Bernanke: The economy’s tough, older friend
By Ezra Klein,
The best way to think about the Federal Reserve is that it basically has a superpower. It can create as much money as it wants. Real, American money.
Fed governors don’t need anybody’s permission; they don’t need 60 votes in the Senate — they just do it. And that makes them incredibly powerful. It’s not like when the president says he wants to do something, like the American Jobs Act, and you have to ask, “What does Congress think?” Or when John Boehner wants to pass something, and you have to ask, “Well, what does Harry Reid think?” The Fed can just do it.
But, as Spider-Man would say, with great power comes great responsibility. And so the Fed is very cautious in using its powers. By law, it needs to try to keep unemployment and inflation low. Over the past two years or so, inflation has stayed low, and unemployment has been very, very high. But the Fed has not been doing all that much about it.
On Thursday, Fed Chairman Ben Bernanke said the Fed had finally decided to do something about unemployment. Something big. Something that might actually work.
He said it was going to buy hundreds of billions of dollars’ worth of government and housing bonds for as long as it takes to get the recovery back on a solid footing, and then as long as it takes to be absolutely certain the recovery will stay on a solid footing.
The way the Fed’s plan works — if it works — is that buying all these bonds will drive down long-term interest rates, which will give businesses and investors more incentive to spend now as opposed to sitting on their money waiting for later. It will make mortgages even cheaper, which should accelerate the housing market’s recovery.
But the other part of the plan, and this part is really important, is that Bernanke just sent a signal to businesses and investors and the market and everyone else that the Fed is going to use its powers in a big, unusual way to get the economy moving. That’s a hugely important statement to make.
Imagine a business trying to decide whether it should hire more workers. The basic question it needs to answer is whether people will be buying a lot more stuff next year than they’re buying this year. If business owners don’t see any good reason to think the economy will improve, then the answer is probably “No, people aren’t going to be buying more stuff next year,” so there’s no need to hire more workers.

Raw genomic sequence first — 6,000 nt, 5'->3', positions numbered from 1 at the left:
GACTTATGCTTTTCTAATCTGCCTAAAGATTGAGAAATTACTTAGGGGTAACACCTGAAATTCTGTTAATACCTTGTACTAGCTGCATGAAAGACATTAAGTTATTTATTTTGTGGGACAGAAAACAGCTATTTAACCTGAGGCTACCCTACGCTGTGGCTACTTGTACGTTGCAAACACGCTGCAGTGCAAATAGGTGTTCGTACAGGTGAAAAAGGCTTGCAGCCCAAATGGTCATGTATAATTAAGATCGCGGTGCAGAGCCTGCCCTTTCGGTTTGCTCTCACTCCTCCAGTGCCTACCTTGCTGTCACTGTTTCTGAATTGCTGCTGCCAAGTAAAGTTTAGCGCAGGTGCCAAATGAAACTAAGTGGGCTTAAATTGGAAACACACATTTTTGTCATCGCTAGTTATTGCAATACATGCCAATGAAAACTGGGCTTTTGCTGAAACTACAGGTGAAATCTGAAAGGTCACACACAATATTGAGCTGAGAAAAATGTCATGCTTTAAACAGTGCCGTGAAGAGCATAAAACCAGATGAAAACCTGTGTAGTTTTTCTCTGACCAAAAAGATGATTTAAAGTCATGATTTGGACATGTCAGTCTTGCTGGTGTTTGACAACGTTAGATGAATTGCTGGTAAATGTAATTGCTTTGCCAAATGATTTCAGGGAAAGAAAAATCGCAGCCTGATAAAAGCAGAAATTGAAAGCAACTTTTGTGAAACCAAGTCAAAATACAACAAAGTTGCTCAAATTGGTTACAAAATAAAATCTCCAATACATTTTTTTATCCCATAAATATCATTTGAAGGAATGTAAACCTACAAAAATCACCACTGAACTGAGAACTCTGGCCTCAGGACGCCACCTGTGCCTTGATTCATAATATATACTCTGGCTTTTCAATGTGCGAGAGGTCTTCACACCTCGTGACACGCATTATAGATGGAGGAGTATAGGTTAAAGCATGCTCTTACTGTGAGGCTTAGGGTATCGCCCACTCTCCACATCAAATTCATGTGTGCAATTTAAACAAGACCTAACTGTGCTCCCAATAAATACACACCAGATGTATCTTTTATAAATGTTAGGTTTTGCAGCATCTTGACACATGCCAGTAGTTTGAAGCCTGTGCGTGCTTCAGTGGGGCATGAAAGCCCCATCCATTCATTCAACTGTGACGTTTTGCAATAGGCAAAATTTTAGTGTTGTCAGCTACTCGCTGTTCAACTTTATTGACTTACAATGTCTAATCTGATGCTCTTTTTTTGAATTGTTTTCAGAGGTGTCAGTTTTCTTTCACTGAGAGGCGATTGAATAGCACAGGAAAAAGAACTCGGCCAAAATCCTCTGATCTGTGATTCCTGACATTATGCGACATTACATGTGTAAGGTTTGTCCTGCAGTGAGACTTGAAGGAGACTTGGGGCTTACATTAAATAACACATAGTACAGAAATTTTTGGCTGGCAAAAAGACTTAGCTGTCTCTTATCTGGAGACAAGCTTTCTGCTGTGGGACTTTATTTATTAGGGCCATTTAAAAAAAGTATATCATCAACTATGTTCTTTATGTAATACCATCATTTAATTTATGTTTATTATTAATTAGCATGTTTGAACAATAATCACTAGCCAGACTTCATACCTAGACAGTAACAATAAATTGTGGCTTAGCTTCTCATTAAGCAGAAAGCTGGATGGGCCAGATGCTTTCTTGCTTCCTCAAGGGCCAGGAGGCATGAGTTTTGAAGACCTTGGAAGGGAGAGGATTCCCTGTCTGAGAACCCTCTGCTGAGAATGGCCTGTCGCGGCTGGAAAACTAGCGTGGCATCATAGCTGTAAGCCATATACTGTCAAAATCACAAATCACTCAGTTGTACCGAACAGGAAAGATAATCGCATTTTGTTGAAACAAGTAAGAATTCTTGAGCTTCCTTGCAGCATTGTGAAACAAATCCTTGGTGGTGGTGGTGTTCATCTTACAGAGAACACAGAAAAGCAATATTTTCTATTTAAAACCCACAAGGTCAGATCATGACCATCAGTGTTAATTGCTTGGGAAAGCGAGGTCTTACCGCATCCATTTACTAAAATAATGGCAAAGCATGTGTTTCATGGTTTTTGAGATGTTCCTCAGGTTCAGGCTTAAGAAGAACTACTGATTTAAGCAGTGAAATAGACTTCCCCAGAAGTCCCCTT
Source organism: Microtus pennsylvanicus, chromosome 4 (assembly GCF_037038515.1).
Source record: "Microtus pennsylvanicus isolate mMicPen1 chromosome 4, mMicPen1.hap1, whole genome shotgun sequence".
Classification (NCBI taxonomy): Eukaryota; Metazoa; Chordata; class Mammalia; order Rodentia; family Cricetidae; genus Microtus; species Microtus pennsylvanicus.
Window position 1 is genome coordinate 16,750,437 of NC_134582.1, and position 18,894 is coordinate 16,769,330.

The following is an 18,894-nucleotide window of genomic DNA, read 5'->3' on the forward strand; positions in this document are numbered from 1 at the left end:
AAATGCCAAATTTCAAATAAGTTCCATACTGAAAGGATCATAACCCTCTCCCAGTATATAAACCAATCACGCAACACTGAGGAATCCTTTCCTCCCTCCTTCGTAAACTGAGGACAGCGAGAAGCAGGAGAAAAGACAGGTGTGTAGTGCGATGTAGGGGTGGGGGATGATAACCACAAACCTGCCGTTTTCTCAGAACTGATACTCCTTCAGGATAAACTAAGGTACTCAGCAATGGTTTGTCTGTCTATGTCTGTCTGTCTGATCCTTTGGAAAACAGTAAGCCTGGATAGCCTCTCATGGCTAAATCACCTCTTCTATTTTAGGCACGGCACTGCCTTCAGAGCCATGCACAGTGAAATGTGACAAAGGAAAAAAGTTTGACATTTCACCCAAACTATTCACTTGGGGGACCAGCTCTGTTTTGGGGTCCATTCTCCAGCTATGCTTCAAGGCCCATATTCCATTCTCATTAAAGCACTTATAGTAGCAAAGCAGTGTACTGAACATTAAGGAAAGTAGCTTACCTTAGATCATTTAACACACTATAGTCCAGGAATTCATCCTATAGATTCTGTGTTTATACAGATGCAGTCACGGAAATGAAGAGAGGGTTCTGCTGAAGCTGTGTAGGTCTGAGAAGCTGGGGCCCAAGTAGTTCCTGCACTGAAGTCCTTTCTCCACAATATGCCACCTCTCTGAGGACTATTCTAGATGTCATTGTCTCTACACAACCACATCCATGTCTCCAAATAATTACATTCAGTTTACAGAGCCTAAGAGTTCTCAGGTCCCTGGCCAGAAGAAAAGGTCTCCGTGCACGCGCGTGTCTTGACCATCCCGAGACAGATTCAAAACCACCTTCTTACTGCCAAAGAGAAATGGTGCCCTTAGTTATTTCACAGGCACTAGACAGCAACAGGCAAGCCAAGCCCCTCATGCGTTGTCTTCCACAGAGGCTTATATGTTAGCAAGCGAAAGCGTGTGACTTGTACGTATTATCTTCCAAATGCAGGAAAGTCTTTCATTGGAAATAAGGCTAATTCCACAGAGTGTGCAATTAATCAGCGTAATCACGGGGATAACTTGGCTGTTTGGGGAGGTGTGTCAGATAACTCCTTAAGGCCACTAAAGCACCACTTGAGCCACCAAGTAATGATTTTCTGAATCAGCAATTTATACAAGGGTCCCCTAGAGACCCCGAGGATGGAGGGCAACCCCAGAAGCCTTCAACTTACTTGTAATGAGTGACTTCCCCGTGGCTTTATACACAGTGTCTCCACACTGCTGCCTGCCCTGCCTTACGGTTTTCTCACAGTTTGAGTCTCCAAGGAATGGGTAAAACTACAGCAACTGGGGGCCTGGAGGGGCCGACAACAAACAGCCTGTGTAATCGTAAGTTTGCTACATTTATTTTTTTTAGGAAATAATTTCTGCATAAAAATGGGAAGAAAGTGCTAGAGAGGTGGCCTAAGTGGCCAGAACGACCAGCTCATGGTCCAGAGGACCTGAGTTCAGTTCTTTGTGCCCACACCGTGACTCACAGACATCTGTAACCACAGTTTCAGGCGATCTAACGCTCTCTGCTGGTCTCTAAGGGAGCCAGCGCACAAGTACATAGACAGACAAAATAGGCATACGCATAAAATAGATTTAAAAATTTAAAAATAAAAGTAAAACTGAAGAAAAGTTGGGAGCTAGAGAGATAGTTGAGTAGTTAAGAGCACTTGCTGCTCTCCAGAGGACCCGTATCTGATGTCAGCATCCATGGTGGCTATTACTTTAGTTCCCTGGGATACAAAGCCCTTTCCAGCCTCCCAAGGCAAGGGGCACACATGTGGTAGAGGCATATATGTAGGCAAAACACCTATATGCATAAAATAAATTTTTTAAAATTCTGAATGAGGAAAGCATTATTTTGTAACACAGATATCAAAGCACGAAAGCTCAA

But if they think the recovery is going to come, if they think people will be buying more stuff, then they need the workers. They don’t want to be caught without enough product — then their competitors would get all the sales. And what the Fed is doing is trying to influence that expectation. Fed officials are saying: “We’re going to use all our power to make sure there are people out there buying your stuff. So go hire. Do it now. We’re behind you.”
Think of it this way. The Federal Reserve is kind of like the economy’s tough, older friend. If the economy is having problems with some kids at school, and the tough, older friend seems distant, or uninterested, then the economy’s in trouble.
But if the tough, older friend makes it clear that he’ll be there to back up the economy, come what may, and even says that he’s going to go have a talk with some of these kids tomorrow, then the economy is going to be a lot more confident walking to school from now on. And right now, what the economy needs, more than anything, is confidence.
For previous Ezra Klein columns, go to postbusiness.com.